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Many people resist the idea of early retirement because they “don’t know what they would do with all that free time.”
It’s an understandable fear. If you currently have a 9 – 5 job, most of your time each week is spent commuting, working, and winding down from work. Stick with this schedule long enough and it can begin to feel like you don’t have any interests outside of work.
I think that’s a lie, though. Many of us simply lack the time and energy outside of work to fully pursue our interests. The interests still exist, but we have forgotten about them due to the monotonous cubicle schedule.
Early retirement offers the freedom and time to remember these interests and pursue them fully.
A great example of this comes from the book Tribe of Mentors by Tim Ferriss. In it, Tim conducts mini-interviews with successful people. One interview that stuck out to me was one with Susan Cain, author of Quiet, a book about the power of introverts that sold over 2 million copies in the first three years of publication.
Tim asks her, “How has a failure, or apparent failure, set you up for later success?”
Susan responds with a wonderful story that describes how a leave of absence from a grueling job as a corporate lawyer gave her the space necessary to remember and rekindle her old passion for writing:
Many, many moons ago, I used to be a corporate lawyer. I was an ambivalent corporate lawyer at best, and anyone could have told you that I was in the wrong profession, but still: I’d dedicated tons of time (three years of law school, one year of clerking for a federal judge, and six and a half years at a Wall Street firm, to be exact) and had lots of deep and treasured relationships with fellow attorneys.
But the day came, when I was well along on partnership track, that the senior partner in my firm came to my office and told me that I wouldn’t be put up for partner on schedule. To this day, I don’t know whether he meant that I would never be put up for partner or just delayed for a good long while. All I know is that I embarrassingly burst into tears right in front of him – and then asked for a leave of absence.
I left work that very afternoon and bicycled round and round Central Park in NYC, having no idea what to do next. I thought I’d travel. I thought I’d stare at the walls for a while.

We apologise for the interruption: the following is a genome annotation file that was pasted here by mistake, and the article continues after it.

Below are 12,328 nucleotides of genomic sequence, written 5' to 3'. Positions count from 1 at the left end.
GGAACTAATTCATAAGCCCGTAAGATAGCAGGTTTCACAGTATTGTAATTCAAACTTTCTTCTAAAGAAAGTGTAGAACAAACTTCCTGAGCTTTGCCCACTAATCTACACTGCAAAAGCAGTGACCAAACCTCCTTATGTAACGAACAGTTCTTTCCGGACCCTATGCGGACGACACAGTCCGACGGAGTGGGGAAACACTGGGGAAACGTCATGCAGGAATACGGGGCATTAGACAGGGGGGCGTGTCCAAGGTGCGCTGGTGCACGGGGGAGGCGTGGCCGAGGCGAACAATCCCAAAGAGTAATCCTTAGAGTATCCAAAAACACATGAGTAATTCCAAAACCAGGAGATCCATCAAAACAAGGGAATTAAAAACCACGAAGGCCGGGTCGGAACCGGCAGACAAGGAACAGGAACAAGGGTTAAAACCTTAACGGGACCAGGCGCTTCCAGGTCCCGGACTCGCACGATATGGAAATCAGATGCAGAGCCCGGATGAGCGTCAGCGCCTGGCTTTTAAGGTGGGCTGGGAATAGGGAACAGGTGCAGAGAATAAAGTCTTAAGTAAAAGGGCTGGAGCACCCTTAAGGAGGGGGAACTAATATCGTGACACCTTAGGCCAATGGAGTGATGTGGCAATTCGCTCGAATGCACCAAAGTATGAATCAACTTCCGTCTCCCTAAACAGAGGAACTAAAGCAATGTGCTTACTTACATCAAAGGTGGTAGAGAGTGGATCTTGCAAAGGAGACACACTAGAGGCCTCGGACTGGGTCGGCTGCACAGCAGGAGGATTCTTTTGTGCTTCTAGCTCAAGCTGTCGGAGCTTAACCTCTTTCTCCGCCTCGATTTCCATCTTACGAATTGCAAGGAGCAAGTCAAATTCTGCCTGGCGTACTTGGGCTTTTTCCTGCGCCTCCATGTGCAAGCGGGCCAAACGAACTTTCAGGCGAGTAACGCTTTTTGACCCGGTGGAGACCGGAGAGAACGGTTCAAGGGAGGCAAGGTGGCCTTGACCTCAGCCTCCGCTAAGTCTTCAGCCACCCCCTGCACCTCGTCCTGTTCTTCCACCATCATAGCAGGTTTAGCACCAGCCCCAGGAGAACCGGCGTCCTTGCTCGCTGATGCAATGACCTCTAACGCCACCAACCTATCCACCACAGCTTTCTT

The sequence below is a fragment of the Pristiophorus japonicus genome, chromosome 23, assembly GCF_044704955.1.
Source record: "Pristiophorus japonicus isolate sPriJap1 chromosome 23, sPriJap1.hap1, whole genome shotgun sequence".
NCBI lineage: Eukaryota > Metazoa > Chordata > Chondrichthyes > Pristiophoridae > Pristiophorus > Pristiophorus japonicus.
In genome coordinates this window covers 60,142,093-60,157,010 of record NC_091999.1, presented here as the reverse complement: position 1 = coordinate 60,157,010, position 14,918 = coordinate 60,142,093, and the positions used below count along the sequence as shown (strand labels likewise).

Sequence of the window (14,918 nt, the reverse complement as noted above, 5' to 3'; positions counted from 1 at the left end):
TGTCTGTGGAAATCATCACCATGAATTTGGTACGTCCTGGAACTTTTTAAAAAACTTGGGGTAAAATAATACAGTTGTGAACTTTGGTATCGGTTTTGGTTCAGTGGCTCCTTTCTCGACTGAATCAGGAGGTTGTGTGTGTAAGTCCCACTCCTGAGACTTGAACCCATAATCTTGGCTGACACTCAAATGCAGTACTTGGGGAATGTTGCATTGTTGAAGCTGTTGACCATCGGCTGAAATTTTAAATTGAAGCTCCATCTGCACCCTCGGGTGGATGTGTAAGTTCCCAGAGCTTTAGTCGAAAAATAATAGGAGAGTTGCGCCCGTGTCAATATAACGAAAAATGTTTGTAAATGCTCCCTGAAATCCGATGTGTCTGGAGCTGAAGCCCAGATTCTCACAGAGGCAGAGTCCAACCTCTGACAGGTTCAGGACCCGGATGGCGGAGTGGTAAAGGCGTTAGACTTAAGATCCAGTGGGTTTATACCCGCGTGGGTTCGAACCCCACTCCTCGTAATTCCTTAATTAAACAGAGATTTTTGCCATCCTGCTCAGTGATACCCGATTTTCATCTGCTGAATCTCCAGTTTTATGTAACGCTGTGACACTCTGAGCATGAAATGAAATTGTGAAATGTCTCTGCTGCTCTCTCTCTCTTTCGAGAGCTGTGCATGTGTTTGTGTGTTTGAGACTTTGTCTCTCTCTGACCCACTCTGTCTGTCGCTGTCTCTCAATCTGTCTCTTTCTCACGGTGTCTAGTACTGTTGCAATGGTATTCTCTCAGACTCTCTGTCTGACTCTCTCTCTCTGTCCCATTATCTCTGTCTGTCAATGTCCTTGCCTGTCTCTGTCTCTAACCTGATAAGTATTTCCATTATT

Instead – and it all happened so suddenly and cinematically that it might defy belief – I remembered that actually I had always wanted to be a writer. So I started writing that very evening. The next day I signed up for a class at NYU in creative nonfiction writing. And the next week, I attended the first session of class and knew that I was finally home.
I had no expectation of ever making a living through writing, but it was crystal clear to me that from then on, writing would be my center, and that I would look for freelance work that would give me lots of free time to pursue it.
If I had “succeeded” at making partner, right on schedule, I might still be miserably negotiating corporate transactions 16 hours a day. It’s not that I’d never thought about what else I might like to do other than law, but until I had the time and space to think about life outside of the hermetic culture of a law practice, I couldn’t figure out what I really wanted to do.
Susan didn’t achieve early retirement, but she had enough money that she could afford not to work for a while. This time away from work gave her the space and clarity to remember one of her old passions, which changed her life.
Early retirement doesn’t come with a guarantee that you’ll recall an old passion that you can leverage to become a world-class writer. It does, however, provide you with time and space to rediscover your passions.
Susan is an extreme example, but her story illustrates the power that comes from getting away from the typical 9 – 5 slog.
Just some food for thought.
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